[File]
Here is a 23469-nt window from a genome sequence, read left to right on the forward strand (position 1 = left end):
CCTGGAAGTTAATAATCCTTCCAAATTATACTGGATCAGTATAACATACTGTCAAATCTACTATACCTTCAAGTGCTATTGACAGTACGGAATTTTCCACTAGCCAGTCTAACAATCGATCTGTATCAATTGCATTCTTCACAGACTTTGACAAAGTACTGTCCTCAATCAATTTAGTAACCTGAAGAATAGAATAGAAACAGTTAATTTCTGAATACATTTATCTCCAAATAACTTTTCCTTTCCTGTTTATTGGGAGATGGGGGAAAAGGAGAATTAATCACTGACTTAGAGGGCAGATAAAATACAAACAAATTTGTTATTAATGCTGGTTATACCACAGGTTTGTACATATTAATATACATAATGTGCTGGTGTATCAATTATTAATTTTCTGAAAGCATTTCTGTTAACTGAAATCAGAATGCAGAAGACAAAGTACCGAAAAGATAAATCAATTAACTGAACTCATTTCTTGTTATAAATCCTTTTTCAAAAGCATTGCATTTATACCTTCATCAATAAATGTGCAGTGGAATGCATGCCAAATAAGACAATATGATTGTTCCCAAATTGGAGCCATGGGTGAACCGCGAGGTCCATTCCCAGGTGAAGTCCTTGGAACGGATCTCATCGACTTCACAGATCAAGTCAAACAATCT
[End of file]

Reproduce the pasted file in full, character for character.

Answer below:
Here is a 23469-nt window from a genome sequence, read left to right on the forward strand (position 1 = left end):
CCTGGAAGTTAATAATCCTTCCAAATTATACTGGATCAGTATAACATACTGTCAAATCTACTATACCTTCAAGTGCTATTGACAGTACGGAATTTTCCACTAGCCAGTCTAACAATCGATCTGTATCAATTGCATTCTTCACAGACTTTGACAAAGTACTGTCCTCAATCAATTTAGTAACCTGAAGAATAGAATAGAAACAGTTAATTTCTGAATACATTTATCTCCAAATAACTTTTCCTTTCCTGTTTATTGGGAGATGGGGGAAAAGGAGAATTAATCACTGACTTAGAGGGCAGATAAAATACAAACAAATTTGTTATTAATGCTGGTTATACCACAGGTTTGTACATATTAATATACATAATGTGCTGGTGTATCAATTATTAATTTTCTGAAAGCATTTCTGTTAACTGAAATCAGAATGCAGAAGACAAAGTACCGAAAAGATAAATCAATTAACTGAACTCATTTCTTGTTATAAATCCTTTTTCAAAAGCATTGCATTTATACCTTCATCAATAAATGTGCAGTGGAATGCATGCCAAATAAGACAATATGATTGTTCCCAAATTGGAGCCATGGGTGAACCGCGAGGTCCATTCCCAGGTGAAGTCCTTGGAACGGATCTCATCGACTTCACAGATCAAGTCAAACAATCT